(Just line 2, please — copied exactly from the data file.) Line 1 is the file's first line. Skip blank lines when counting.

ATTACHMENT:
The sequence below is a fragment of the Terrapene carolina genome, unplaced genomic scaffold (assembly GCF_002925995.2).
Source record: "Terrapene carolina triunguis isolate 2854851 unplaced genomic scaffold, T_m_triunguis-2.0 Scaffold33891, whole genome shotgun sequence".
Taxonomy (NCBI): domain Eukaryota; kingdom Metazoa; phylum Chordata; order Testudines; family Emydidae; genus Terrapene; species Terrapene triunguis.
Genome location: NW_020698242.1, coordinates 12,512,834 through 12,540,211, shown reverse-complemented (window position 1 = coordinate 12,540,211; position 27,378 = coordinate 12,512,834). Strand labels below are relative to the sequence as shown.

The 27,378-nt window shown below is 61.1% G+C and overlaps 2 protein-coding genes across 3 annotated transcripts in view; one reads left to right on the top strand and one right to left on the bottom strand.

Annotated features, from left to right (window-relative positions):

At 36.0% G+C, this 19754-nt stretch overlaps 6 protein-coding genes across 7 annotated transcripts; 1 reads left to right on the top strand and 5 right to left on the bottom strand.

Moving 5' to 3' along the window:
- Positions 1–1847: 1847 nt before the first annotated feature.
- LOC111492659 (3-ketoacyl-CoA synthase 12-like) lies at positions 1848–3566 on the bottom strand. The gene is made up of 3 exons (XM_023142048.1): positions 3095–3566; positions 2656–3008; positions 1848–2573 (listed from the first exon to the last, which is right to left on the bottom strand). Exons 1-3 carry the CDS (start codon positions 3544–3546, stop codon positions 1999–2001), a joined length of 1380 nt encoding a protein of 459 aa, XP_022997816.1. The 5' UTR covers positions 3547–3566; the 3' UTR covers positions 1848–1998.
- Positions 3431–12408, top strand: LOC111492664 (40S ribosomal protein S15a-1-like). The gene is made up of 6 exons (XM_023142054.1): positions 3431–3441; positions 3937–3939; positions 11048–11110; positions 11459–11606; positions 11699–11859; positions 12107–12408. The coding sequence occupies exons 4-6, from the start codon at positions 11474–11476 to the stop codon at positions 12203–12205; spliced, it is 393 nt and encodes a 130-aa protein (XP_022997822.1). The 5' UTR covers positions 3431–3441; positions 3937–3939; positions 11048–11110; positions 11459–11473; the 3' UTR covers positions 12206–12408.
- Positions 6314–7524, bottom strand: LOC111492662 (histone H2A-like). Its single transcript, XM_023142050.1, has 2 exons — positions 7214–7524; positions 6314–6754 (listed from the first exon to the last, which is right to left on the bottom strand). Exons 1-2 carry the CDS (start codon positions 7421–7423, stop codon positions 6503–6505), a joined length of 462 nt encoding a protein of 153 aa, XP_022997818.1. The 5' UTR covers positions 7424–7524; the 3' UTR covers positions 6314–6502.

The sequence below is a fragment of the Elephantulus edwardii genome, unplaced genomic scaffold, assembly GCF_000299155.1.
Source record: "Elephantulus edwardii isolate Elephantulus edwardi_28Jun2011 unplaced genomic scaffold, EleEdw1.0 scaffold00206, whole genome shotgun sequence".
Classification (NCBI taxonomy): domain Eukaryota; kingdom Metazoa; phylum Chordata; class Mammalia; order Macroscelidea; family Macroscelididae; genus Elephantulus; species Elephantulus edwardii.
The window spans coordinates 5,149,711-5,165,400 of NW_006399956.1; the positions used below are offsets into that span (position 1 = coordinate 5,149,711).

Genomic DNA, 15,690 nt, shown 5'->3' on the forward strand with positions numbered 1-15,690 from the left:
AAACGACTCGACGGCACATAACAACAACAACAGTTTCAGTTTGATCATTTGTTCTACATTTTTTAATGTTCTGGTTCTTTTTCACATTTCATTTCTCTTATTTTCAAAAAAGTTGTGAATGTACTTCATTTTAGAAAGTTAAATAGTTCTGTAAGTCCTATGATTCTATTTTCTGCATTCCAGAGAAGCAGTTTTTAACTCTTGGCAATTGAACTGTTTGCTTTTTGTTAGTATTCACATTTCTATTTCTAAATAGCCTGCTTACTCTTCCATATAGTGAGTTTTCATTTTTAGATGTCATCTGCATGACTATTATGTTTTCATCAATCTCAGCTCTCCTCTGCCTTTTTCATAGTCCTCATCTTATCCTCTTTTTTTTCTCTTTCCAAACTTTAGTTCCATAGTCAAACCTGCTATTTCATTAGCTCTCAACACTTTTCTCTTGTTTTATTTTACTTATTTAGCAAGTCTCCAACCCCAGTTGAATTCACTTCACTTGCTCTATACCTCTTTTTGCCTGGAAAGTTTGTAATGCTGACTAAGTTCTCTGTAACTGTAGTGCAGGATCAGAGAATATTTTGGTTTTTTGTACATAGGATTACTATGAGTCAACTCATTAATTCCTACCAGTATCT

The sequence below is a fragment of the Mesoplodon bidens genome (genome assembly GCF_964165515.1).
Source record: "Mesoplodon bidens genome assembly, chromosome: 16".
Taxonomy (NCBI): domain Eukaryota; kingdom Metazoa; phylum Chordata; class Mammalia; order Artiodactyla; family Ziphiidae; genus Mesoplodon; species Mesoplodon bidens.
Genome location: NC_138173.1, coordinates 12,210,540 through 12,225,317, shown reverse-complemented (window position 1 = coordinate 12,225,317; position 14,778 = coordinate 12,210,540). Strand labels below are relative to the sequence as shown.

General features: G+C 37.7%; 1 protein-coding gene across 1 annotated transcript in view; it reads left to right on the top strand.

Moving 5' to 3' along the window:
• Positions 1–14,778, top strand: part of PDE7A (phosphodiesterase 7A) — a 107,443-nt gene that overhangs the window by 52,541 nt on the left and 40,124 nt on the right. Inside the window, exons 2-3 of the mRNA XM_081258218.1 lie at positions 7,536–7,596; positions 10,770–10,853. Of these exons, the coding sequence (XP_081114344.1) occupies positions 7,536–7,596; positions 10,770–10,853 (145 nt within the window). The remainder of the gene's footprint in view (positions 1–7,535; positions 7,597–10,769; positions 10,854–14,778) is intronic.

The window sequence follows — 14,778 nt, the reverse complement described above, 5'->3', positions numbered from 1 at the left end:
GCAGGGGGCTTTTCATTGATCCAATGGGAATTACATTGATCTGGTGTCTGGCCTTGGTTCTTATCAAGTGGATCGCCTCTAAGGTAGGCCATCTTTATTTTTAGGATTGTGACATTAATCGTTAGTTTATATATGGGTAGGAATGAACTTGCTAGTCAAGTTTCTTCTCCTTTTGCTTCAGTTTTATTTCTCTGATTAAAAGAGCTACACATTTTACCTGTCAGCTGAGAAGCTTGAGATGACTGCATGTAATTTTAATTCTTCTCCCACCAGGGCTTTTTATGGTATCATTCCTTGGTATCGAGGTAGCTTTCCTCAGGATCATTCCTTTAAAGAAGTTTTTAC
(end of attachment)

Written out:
Source record: "Terrapene carolina triunguis isolate 2854851 unplaced genomic scaffold, T_m_triunguis-2.0 Scaffold33891, whole genome shotgun sequence".